- BAFTA Award for Best Costume Design: since 1969
- BAFTA Award for Best Production Design: since 1969
- BAFTA Award for Best Makeup and Hair: since 1983
- BAFTA Award for Best Original Music: since 1969
- BAFTA Award for Best Sound: since 1969
- BAFTA Award for Best Special Visual Effects: since 1983
- BAFTA Award for Best Casting: since 2020
- BAFTA Rising Star Award: since 2006
- BAFTA Award for Most Promising Newcomer to Leading Film Roles (awarded 1952–1984)
- BAFTA Award for Best British Screenplay (awarded 1955–1968)
- BAFTA Award for Best Screenplay (awarded 1969–1983)
- BAFTA Award for Best British Actor (awarded 1952–1967)
- BAFTA Award for Best Foreign Actor (awarded 1952–1967)
- BAFTA Award for Best British Actress (awarded 1952–1967)
- BAFTA Award for Best Foreign Actress (awarded 1952–1967)
- BAFTA Award for Best Original Song (awarded 1983–1985)
- BAFTA Award for Best Factual Film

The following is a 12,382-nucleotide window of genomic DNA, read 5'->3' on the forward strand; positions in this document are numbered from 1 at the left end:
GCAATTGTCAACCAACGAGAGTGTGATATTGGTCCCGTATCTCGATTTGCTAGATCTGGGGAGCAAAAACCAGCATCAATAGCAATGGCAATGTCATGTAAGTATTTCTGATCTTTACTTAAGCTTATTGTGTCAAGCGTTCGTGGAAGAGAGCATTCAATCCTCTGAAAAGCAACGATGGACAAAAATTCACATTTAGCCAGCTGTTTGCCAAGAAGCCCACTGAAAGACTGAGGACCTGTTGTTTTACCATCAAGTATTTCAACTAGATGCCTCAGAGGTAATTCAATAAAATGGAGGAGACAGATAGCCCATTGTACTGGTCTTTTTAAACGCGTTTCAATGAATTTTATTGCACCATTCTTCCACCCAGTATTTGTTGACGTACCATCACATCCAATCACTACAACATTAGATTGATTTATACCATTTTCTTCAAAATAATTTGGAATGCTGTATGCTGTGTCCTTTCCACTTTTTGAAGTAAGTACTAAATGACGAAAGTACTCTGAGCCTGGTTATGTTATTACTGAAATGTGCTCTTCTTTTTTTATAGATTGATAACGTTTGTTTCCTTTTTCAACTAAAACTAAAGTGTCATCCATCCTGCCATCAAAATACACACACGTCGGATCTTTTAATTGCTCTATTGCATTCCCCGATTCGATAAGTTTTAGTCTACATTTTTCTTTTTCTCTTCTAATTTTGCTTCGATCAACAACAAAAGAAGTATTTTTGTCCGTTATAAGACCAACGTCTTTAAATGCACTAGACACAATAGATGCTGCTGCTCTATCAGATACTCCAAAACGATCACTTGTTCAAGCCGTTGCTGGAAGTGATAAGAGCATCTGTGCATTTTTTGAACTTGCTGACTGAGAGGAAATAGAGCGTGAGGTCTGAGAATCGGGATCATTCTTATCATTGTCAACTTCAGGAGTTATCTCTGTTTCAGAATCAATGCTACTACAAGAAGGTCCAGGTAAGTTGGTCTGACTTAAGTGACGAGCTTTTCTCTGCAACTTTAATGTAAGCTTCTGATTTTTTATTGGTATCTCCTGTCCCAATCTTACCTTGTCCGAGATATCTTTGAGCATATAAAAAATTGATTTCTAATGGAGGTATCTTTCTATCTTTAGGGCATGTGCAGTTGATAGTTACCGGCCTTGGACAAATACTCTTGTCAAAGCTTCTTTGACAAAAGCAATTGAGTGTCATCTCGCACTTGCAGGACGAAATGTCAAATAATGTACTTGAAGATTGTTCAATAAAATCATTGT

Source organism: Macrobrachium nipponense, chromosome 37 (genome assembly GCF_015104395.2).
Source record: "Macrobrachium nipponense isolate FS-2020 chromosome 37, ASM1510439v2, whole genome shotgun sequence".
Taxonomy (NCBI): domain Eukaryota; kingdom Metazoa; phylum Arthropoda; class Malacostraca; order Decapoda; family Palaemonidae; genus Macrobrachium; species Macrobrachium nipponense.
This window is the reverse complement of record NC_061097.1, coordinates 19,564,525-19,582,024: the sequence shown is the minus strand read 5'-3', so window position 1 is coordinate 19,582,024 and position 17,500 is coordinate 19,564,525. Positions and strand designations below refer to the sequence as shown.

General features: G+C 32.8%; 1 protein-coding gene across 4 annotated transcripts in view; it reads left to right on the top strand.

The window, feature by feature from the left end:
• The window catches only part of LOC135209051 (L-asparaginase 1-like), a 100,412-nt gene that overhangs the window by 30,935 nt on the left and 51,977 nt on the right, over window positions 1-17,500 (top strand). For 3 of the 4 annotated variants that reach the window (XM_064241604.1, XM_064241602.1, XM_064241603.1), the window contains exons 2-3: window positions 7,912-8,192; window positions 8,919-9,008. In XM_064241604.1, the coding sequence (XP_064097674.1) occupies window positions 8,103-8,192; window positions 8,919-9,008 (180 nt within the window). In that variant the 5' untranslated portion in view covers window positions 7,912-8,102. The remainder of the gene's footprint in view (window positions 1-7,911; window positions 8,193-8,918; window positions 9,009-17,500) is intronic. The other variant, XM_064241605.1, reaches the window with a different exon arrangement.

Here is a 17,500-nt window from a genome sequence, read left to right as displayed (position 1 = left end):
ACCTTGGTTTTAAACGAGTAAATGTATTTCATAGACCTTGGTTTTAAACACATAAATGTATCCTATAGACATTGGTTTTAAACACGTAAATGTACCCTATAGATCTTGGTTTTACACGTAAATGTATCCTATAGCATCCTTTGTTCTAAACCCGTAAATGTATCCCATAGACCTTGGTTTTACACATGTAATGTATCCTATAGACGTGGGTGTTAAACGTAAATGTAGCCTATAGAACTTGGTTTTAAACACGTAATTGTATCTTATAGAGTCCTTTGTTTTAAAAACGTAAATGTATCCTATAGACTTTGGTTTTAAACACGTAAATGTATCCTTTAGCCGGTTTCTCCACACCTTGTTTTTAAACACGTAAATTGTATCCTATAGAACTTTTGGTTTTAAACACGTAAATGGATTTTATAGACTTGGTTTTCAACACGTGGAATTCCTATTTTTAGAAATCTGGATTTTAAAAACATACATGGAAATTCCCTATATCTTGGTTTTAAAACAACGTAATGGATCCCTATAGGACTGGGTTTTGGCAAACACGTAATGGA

- BAFTA Award for Best Fictional Film
- BAFTA Award for Best Short Factual Film
- BAFTA Award for Best Specialised Film
- BAFTA John Grierson Award
- BAFTA United Nations Award (awarded 1949–1976)
- BAFTA Fellowship (since 1971)
- Outstanding British Contribution to Cinema Award (known as the Michael Balcon Award from 1979 to 2006)
|Superlative||Male Actor||Female Actor|
|Most Nominations||Michael Caine
|Most Wins||Ricky Gervais
|Most Nominations||Martin Scorsese||10|
|Most Wins||Woody Allen
|Most nominations in a year||Steven Soderbergh
for Erin Brockovich and Traffic in 2000
- Most awards won by a single film
- Butch Cassidy and the Sundance Kid (1969), with 9 wins.
- Most nominations received by a single film